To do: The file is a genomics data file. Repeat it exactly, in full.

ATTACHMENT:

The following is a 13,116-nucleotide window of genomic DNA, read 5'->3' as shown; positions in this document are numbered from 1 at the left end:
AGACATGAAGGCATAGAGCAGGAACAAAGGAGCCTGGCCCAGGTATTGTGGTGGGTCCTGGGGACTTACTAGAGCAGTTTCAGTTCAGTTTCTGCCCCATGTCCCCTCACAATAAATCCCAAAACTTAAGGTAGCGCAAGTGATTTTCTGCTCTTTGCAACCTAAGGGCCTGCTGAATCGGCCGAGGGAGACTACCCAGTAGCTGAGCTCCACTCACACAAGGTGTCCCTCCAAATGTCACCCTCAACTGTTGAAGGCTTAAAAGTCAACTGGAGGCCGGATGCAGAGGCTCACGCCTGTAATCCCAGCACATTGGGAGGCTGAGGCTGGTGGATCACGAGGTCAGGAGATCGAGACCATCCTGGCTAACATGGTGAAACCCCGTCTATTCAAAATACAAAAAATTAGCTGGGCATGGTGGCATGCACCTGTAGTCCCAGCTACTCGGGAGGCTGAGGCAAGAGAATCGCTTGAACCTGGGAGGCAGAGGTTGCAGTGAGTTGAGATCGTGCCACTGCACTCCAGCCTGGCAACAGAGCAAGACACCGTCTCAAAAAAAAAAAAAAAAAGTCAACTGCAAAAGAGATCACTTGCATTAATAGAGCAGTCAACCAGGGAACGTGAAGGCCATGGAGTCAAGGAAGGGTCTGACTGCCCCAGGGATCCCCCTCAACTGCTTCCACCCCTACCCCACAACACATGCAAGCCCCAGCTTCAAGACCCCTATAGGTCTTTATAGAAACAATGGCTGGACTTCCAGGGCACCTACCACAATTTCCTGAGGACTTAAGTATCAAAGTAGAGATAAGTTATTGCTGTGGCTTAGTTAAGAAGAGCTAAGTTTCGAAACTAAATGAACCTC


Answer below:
The following is a 13,116-nucleotide window of genomic DNA, read 5'->3' as shown; positions in this document are numbered from 1 at the left end:
AGACATGAAGGCATAGAGCAGGAACAAAGGAGCCTGGCCCAGGTATTGTGGTGGGTCCTGGGGACTTACTAGAGCAGTTTCAGTTCAGTTTCTGCCCCATGTCCCCTCACAATAAATCCCAAAACTTAAGGTAGCGCAAGTGATTTTCTGCTCTTTGCAACCTAAGGGCCTGCTGAATCGGCCGAGGGAGACTACCCAGTAGCTGAGCTCCACTCACACAAGGTGTCCCTCCAAATGTCACCCTCAACTGTTGAAGGCTTAAAAGTCAACTGGAGGCCGGATGCAGAGGCTCACGCCTGTAATCCCAGCACATTGGGAGGCTGAGGCTGGTGGATCACGAGGTCAGGAGATCGAGACCATCCTGGCTAACATGGTGAAACCCCGTCTATTCAAAATACAAAAAATTAGCTGGGCATGGTGGCATGCACCTGTAGTCCCAGCTACTCGGGAGGCTGAGGCAAGAGAATCGCTTGAACCTGGGAGGCAGAGGTTGCAGTGAGTTGAGATCGTGCCACTGCACTCCAGCCTGGCAACAGAGCAAGACACCGTCTCAAAAAAAAAAAAAAAAAGTCAACTGCAAAAGAGATCACTTGCATTAATAGAGCAGTCAACCAGGGAACGTGAAGGCCATGGAGTCAAGGAAGGGTCTGACTGCCCCAGGGATCCCCCTCAACTGCTTCCACCCCTACCCCACAACACATGCAAGCCCCAGCTTCAAGACCCCTATAGGTCTTTATAGAAACAATGGCTGGACTTCCAGGGCACCTACCACAATTTCCTGAGGACTTAAGTATCAAAGTAGAGATAAGTTATTGCTGTGGCTTAGTTAAGAAGAGCTAAGTTTCGAAACTAAATGAACCTC